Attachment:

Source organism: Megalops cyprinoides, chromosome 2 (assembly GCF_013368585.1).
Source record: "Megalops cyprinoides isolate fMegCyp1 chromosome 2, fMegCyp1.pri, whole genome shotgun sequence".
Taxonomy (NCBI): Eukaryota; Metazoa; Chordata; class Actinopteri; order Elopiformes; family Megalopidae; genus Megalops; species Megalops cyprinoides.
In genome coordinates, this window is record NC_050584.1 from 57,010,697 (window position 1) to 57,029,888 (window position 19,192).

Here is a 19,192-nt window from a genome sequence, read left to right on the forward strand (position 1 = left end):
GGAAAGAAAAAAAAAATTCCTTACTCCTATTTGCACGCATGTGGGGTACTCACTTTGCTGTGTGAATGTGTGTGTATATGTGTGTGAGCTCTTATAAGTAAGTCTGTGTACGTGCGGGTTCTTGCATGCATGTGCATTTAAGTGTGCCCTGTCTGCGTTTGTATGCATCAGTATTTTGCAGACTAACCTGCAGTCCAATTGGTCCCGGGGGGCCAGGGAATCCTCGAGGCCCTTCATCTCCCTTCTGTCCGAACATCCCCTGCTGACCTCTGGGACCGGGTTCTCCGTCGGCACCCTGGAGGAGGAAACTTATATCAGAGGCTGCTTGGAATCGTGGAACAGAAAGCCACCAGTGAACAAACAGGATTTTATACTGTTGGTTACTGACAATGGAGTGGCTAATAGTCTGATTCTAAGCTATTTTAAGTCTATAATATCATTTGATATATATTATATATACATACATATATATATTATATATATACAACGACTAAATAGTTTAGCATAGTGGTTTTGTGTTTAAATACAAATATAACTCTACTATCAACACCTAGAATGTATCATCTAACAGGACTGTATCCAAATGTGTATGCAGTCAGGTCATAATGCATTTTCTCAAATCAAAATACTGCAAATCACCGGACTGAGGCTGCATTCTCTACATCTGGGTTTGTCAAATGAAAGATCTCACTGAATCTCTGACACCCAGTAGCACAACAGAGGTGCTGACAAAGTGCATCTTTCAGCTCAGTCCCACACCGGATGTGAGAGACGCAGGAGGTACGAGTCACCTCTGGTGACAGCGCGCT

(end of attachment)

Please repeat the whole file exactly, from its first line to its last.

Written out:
Source organism: Megalops cyprinoides, chromosome 2 (assembly GCF_013368585.1).
Source record: "Megalops cyprinoides isolate fMegCyp1 chromosome 2, fMegCyp1.pri, whole genome shotgun sequence".
Taxonomy (NCBI): Eukaryota; Metazoa; Chordata; class Actinopteri; order Elopiformes; family Megalopidae; genus Megalops; species Megalops cyprinoides.
In genome coordinates, this window is record NC_050584.1 from 57,010,697 (window position 1) to 57,029,888 (window position 19,192).

Here is a 19,192-nt window from a genome sequence, read left to right on the forward strand (position 1 = left end):
GGAAAGAAAAAAAAAATTCCTTACTCCTATTTGCACGCATGTGGGGTACTCACTTTGCTGTGTGAATGTGTGTGTATATGTGTGTGAGCTCTTATAAGTAAGTCTGTGTACGTGCGGGTTCTTGCATGCATGTGCATTTAAGTGTGCCCTGTCTGCGTTTGTATGCATCAGTATTTTGCAGACTAACCTGCAGTCCAATTGGTCCCGGGGGGCCAGGGAATCCTCGAGGCCCTTCATCTCCCTTCTGTCCGAACATCCCCTGCTGACCTCTGGGACCGGGTTCTCCGTCGGCACCCTGGAGGAGGAAACTTATATCAGAGGCTGCTTGGAATCGTGGAACAGAAAGCCACCAGTGAACAAACAGGATTTTATACTGTTGGTTACTGACAATGGAGTGGCTAATAGTCTGATTCTAAGCTATTTTAAGTCTATAATATCATTTGATATATATTATATATACATACATATATATATTATATATATACAACGACTAAATAGTTTAGCATAGTGGTTTTGTGTTTAAATACAAATATAACTCTACTATCAACACCTAGAATGTATCATCTAACAGGACTGTATCCAAATGTGTATGCAGTCAGGTCATAATGCATTTTCTCAAATCAAAATACTGCAAATCACCGGACTGAGGCTGCATTCTCTACATCTGGGTTTGTCAAATGAAAGATCTCACTGAATCTCTGACACCCAGTAGCACAACAGAGGTGCTGACAAAGTGCATCTTTCAGCTCAGTCCCACACCGGATGTGAGAGACGCAGGAGGTACGAGTCACCTCTGGTGACAGCGCGCT